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J. L. Rizzo, C. Shortsleeve-Ament, P. Legutko, M. K. Daly; Association Between Time of Training and Resident Surgeon Phacoemulsification Cataract Surgery Complication Rates. Invest. Ophthalmol. Vis. Sci. 2009;50(13):5588.
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The Accreditation Council for Graduate Medical Education oversees ophthalmology residency programs in the United States and requires each resident to complete a minimum number of phacoemulsification (PE) cataract surgery cases. This study compares the resident PE cataract surgery complication rates in the ophthalmology service of the Veterans Affairs Boston Healthcare System (VA BHS) during different times of the academic year. The intent is to determine if length of time in training is a determinant of risk for surgical complications. The VA BHS is a unique surgical environment that hosts residents from two separate training programs.
After obtaining approval from the Institutional Review Board, medical records were reviewed for 549 patients who underwent PE cataract surgery between July 1, 2006, and July 1, 2007, with a PGY-4 ophthalmology resident as the primary surgeon. Twelve residents were evaluated during the course of this academic year. Records were examined for evidence of complications, including posterior capsule rent with and without anterior vitrectomy, anterior capsule rent, Descemet membrane tear, dropped lens fragments, zonular dehiscence, iris sphincter tear, and iris incarceration or damage.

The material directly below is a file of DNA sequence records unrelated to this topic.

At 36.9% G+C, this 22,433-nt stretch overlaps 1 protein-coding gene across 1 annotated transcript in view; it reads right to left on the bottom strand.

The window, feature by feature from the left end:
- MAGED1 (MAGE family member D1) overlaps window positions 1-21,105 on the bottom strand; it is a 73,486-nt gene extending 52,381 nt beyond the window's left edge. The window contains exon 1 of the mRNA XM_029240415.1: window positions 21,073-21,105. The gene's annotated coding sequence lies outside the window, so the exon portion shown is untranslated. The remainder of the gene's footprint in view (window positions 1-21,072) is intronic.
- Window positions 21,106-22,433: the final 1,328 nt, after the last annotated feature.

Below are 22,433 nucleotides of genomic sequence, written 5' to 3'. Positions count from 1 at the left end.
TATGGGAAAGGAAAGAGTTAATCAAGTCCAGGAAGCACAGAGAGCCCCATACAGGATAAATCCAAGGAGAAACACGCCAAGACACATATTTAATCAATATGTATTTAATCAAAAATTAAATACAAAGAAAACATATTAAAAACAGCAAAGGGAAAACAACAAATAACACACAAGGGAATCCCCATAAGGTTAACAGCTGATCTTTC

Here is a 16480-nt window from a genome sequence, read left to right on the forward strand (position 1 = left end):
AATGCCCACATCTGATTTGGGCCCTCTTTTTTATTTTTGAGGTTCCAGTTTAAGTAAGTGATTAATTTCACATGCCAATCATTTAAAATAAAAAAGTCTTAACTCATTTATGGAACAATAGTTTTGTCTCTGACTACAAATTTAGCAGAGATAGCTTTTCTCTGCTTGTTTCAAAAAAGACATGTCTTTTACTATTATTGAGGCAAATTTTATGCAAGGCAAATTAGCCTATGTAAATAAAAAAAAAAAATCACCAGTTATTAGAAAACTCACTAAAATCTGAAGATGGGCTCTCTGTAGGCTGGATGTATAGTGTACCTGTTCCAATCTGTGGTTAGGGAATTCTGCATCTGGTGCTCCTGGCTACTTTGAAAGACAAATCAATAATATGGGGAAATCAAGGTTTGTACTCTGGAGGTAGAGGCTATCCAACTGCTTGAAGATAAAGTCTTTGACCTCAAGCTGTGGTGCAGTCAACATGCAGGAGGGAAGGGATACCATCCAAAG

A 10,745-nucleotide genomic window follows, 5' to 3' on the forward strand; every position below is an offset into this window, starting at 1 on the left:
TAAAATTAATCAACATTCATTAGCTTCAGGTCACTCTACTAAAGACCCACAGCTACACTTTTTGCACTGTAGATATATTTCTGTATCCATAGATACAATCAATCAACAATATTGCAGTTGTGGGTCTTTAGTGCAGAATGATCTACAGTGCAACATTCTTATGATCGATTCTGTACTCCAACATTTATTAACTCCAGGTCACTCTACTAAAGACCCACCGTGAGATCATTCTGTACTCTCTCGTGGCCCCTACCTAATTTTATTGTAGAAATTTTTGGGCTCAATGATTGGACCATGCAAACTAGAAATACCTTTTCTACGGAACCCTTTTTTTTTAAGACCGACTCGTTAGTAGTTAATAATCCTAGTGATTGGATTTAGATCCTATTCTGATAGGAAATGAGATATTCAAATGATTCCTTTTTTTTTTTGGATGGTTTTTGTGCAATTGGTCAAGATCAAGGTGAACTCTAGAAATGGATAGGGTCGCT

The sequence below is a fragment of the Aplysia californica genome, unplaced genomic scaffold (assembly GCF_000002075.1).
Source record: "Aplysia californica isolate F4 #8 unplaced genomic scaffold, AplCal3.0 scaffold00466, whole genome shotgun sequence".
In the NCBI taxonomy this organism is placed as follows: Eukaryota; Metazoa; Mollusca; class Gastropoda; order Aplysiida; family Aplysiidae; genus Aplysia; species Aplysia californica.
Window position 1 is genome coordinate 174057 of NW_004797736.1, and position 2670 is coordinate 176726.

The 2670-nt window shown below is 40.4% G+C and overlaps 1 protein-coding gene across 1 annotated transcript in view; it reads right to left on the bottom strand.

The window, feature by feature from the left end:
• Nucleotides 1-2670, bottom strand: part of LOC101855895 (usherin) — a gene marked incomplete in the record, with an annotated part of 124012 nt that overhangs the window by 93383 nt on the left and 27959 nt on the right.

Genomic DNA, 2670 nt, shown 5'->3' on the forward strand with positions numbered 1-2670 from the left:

Complication rates for all types of complications reviewed in this study are highest at the beginning of the academic year and decrease during the course of the year. The average complication rate involving posterior capsular rupture with anterior vitrectomy over the course of the academic year was 5%. However, the decrease in the complication rate over each four month interval was statistically significant: an average of 11% during the first four months of training, 4% during the second four-month period, and 2% during the last four months of training (p=0.001).
The high complication rates during the initial months of the academic year are statistically significant, and disclosure of this information should be considered during the process of informed consent.
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